How do I rebuild my credit?
It’s important to note that rebuilding your credit and raising your score is a bit like losing weight: It takes time and there is not quick fix. In fact quick-fix efforts can backfire. The best advise is to manage credit responsibility over time. Please contact our office for detailed information on systematic approach to improve your credit history.

Are student loans discharged in a Bankruptcy proceeding?
Educational loans guaranteed by the United States government are generally not discharged by a Chapter 7 or Chapter 13 Bankruptcy. They may be dischargeable; however, if the court finds that paying off the loan will impose an undue hardship on the Debtor and his or her dependents.

In order to qualify for a hardship discharge, the Debtor must demonstrate that he or she cannot make payments at the time the Bankruptcy is filed and will not be able to make payments in the future. The Debtor must file an adversary proceeding (lawsuit) requiring the Court to make this determination.

Does a Bankruptcy filing have effect on the collection of alimony and child support?
The filing of a Bankruptcy petition does not have any effect on the collection of alimony or child support.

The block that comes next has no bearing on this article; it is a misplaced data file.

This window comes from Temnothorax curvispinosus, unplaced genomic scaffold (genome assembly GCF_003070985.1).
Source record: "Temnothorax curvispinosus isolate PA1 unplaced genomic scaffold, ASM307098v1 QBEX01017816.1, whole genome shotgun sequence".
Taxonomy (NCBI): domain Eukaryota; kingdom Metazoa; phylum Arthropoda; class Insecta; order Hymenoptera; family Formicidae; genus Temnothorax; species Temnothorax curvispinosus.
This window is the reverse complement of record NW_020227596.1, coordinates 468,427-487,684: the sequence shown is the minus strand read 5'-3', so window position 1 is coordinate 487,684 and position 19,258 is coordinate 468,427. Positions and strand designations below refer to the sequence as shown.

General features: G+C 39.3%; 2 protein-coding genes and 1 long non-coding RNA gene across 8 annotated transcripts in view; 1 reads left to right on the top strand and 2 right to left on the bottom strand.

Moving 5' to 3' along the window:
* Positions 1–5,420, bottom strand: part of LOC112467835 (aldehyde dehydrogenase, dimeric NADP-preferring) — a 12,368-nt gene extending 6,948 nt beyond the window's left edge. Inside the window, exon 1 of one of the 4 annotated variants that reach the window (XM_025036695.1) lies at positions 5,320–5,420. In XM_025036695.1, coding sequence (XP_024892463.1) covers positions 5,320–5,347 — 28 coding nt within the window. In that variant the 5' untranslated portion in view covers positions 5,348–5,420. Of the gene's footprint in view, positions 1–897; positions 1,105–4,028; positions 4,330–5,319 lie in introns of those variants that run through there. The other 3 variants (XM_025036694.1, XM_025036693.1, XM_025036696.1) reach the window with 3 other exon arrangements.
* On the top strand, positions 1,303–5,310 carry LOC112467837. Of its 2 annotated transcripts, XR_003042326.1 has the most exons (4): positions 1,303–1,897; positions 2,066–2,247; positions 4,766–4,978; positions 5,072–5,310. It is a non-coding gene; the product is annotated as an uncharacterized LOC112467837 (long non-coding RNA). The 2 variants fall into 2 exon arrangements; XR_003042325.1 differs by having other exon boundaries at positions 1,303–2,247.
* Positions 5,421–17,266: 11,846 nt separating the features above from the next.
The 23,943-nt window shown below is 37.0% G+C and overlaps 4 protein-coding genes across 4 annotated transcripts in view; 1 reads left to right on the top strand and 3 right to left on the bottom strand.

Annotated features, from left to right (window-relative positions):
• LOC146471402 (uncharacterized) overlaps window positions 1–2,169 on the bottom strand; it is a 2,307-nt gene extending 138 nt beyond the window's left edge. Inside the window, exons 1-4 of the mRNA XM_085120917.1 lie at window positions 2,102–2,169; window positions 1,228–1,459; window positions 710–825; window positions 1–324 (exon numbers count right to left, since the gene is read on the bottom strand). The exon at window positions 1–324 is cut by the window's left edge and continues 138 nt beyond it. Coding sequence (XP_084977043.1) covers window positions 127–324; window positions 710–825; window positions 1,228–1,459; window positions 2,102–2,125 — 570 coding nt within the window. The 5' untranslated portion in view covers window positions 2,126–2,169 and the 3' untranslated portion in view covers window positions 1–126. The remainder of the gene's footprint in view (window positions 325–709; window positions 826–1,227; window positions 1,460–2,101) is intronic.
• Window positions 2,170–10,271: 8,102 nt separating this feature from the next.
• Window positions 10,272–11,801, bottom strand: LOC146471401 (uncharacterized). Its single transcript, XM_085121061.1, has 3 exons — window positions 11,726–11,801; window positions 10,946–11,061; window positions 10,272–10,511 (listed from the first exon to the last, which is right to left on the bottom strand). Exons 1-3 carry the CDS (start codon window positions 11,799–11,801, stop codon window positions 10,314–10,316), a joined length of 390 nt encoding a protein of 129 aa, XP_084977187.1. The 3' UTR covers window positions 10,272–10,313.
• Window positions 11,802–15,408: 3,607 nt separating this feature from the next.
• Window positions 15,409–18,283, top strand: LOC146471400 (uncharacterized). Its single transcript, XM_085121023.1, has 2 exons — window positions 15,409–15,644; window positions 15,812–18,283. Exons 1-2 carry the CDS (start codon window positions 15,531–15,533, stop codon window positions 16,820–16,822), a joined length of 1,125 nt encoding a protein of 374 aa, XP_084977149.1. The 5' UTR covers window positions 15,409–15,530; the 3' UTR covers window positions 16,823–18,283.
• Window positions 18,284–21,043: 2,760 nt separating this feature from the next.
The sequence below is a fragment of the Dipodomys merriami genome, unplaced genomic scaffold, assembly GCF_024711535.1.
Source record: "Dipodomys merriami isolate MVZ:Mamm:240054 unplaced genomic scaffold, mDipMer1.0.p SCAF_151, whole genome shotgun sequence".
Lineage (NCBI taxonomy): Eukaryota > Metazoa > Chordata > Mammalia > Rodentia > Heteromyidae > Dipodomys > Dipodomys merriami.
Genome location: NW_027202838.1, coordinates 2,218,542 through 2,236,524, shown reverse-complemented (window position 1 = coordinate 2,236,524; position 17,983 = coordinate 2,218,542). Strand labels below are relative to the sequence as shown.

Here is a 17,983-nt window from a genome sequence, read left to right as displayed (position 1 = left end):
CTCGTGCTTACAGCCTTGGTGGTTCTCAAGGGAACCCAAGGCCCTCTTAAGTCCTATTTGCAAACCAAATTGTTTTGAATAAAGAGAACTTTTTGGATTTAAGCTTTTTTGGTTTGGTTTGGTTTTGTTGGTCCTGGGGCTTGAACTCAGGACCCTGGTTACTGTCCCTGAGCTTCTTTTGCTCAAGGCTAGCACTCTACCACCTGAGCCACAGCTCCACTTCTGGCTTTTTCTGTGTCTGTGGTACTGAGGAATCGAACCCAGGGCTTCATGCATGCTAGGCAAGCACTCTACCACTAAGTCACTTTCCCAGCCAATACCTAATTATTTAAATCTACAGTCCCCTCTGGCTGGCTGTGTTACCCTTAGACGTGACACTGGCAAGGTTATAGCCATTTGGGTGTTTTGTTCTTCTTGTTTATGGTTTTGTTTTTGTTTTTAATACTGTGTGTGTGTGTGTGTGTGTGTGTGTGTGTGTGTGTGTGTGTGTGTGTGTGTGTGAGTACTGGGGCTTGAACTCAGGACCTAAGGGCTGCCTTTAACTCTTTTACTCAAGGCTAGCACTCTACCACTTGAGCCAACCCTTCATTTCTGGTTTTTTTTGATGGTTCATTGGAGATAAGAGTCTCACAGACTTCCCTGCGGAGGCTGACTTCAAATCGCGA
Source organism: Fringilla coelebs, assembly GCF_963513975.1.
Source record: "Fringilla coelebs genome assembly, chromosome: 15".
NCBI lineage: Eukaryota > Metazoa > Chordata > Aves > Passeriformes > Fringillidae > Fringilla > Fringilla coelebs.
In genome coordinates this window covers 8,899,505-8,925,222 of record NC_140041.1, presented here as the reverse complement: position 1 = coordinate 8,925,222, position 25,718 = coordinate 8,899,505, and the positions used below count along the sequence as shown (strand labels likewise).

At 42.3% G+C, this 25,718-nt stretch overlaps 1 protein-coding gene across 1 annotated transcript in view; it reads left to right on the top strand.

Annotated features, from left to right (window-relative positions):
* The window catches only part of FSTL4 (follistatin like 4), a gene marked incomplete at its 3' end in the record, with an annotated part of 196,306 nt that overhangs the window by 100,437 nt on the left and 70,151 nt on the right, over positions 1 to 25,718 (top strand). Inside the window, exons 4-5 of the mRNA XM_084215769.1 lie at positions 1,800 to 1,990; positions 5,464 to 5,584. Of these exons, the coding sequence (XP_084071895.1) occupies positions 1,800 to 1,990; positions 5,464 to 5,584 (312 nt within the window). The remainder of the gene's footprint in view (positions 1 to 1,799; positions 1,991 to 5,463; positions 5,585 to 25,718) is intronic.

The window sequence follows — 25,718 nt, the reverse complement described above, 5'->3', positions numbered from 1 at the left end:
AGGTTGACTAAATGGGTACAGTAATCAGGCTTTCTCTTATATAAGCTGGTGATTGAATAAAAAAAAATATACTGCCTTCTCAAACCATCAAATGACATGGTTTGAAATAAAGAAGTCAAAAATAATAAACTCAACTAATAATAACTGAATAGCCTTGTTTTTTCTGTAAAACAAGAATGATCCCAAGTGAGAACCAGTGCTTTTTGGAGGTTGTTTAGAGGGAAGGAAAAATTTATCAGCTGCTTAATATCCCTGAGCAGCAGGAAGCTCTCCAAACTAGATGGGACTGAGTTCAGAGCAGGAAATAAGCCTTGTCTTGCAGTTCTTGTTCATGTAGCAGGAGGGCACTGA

Will a Debtor lose its home by filing Bankruptcy?
This depends upon the particular circumstance of each Debtor.

In a Chapter 7 Bankruptcy Case, a Debtor, who is current on his mortgage payment, may elect whether or not to keep his home. If the Debtor desires to keep his home, the Debtor must enter into a Reaffirmation Agreement with the Mortgage Company.

In a Chapter 13 Bankruptcy Case, a Debtor, regardless of whether they are current on their mortgage, may choose to reaffirm their indebtedness to the mortgage company, and may repay any arrearage to the mortgage company over the life the Chapter 13 Plan.

Will a Debtor be able to preserve the equity it has in its home?
There are many answers to this question depending on the specific circumstance. The Debtor has many options under the Federal Exemption Statute, Michigan Exemption Statute, and Michigan Entireties Exemption to exempt a portion, if not all of their equity in their home. During the initial free consultation, we advise our clients of the proper way to maximize the preservation of the equity in their home through the Bankruptcy process.

How long are Bankruptcy and other credit information included on the Debtor's credit report?
Generally a consumer credit report may include Chapter 7 and Chapter 13 Bankruptcy information for ten years from the time the case is filed. Most other credit information can be included in a consumer credit report for seven years.

What happens if the Debtor's salary increases after the filing of a Chapter 13 plan?
The Bankruptcy Code requires that the Debtor contribute his or her projected disposable income toward the plan payments for the duration of the plan. If the Debtor's income has changed after the case has been filed but before the court has confirmed the plan, making it binding on the creditors, parties who have an interest in the case will closely scrutinize the Debtor's disposable income to make sure that the payments and the income are consistent and will incorporate any necessary changes into the plan.